You have all heard it, Horses are Great For individuals with autism. Is it true?
Yes and no. I have been partnering with the horse through adaptive riding to work with kids with autism for over 10 years. So I am no expert, because I think it is impossible to be an expert at something that is never the same. But I have worked with many different individuals on the autism spectrum.
Horseback riding or equine assisted activities are not good for kids who absolutely have no desire to be around a horse. I once worked with a beautiful girl who absolutely hated horses. She would bite, kick, spit, scream any time she was put on a horse. This went on for weeks. The parents were really set on having her ride – she was having none of it. She was in my class for several months and then I moved on to a different center. I lost touch with that family for a few years and one day, they appeared at a different center where I was working. The girl was bigger now and let me tell you, she still was having the exact same response to riding. In this situation, I don’t believe being around horses was helpful for this young lady.
However, I believe that she was an exception. The majority of kids I work with who are on the Autism Spectrum are absolutely smitten with horses. From the first meeting, they want to touch, smell, brush, and hug the horse. They like to be on the ground with the horse, they like to lead the horse and most do enjoy riding too! For some reason, the horses feel the same way about the children. I think that people on the autism spectrum have an extra sense about how to interact with animals that us “typical” folk do not have.
Improved Social Skills
Horses are beings that require a level of communication. Horses are very perceptive and do not judge you. They take you for who you are right at the time you are with them. They do not require verbal communication or eye contact. This makes it easier for my students to interact with them. There is an unseen body language that the student shares with the horse and the horse reacts. They are making a new friend. This is the start of better communication with people.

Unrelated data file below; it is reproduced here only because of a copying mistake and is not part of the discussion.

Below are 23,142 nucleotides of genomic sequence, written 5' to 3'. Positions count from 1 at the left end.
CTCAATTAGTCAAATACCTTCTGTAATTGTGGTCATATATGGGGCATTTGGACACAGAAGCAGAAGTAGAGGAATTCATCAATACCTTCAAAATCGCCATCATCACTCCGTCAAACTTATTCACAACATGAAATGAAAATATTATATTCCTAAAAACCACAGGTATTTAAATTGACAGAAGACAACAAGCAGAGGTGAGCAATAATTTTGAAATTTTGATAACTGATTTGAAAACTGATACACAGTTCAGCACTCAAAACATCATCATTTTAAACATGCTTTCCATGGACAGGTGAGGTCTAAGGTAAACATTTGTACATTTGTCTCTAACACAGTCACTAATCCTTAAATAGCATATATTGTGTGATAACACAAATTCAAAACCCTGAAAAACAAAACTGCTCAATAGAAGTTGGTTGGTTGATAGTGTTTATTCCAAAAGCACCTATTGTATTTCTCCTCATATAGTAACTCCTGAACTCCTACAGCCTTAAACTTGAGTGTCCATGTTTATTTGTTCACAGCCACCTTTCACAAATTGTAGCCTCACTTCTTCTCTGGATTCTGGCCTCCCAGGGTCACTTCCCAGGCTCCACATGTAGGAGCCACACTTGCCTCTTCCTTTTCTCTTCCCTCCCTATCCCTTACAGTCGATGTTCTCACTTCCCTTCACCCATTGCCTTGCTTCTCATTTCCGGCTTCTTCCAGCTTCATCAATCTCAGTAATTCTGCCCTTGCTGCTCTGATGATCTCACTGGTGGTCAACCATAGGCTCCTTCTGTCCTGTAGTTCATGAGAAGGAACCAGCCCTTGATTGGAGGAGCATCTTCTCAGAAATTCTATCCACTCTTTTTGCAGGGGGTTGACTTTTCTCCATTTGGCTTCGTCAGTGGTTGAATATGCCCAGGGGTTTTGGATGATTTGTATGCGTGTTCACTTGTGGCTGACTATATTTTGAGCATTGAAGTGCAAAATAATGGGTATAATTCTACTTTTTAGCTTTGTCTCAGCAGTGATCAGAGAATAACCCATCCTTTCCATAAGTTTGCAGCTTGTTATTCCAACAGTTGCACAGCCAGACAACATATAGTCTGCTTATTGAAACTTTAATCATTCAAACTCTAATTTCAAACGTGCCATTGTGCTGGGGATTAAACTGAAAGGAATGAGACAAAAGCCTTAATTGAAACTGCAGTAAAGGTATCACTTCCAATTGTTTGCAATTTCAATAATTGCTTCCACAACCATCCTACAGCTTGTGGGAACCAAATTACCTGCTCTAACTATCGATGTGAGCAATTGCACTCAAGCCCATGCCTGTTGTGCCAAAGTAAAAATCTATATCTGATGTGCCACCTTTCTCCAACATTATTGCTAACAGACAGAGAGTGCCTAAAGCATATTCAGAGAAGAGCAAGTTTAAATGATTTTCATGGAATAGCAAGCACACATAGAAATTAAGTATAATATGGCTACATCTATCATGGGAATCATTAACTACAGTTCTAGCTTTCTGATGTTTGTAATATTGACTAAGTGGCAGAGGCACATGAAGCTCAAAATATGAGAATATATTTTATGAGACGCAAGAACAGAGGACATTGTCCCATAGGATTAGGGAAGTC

Enriched learning opportunities
Yes, your child is going to be more motivated to follow directions while they are on a horse. It just is so much more interesting and exciting. They will learn things while on a horse that they have been resistant to in a clinical setting.
If your child’s diagnosis includes any physical disability, horses are super helpful for that. Riding on a horse improves your balance, gait, muscle tone, core strength and spatial awareness. Sometimes we do fun things like riding backwards, playing catch with a ball while riding, reaching for objects, playing polo- all require and improve physicality.
This works for anyone getting around horses. The rest of the world gets left behind and it is just you and your horse. It is a lovely break from anyone’s day.
Getting a 1000 pound animal to listen to you and do what you ask – I would say that could boost your confidence. Sometimes horseback riding is the best sport your child can get involved in. It is a lifetime love and not just a hobby for a season. The unusual thing about making horses your sport is that horses are unpredictable. They will try your patience, they will get you out of your comfort zone. Horses will make you want to scream and have a tantrum, but you can’t because you know that only makes the situation worse. What is amazing is that kids with autism will understand this.
What kind of horse therapy is best?
This is a story about Adaptive Riding or Therapeutic Riding. This is where your child is actually taught horsemanship skills. Much of that is therapeutic by chance, but the focus is teaching your child how to work with and ride horses. It is not an official therapy.
Here are some other types of Equine Assisted Therapies:
Hippotherapy is a generic term for a variety of activities including; physical, occupational or speech therapy that uses the horse as a modality. These practitioners are physical therapists, occupational therapists or speech language pathologists that have received a certification through American Hippotherapy Association to incorporate horses into their therapy.
Equine Assisted Therapy – a counselor or psychologists using the horse interaction as part of a therapy session. These are licensed counselors and medical professionals.
Equine Assisted Activities – a generic term for a variety of activities that people can do with horses that does not involve riding. Like equine assisted coaching or learning.
The author – Jamilyn Anthony- has been PATH (Professional Association of Therapeutic Horsemanship) Certified Instructor since 2010. She has her own Center – Colorado Ranchito, Connections Through Horses that is located in Elizabeth, Colorado. She also hosts classes at the Temple Grandin Equine Center at the National Western Complex in Denver.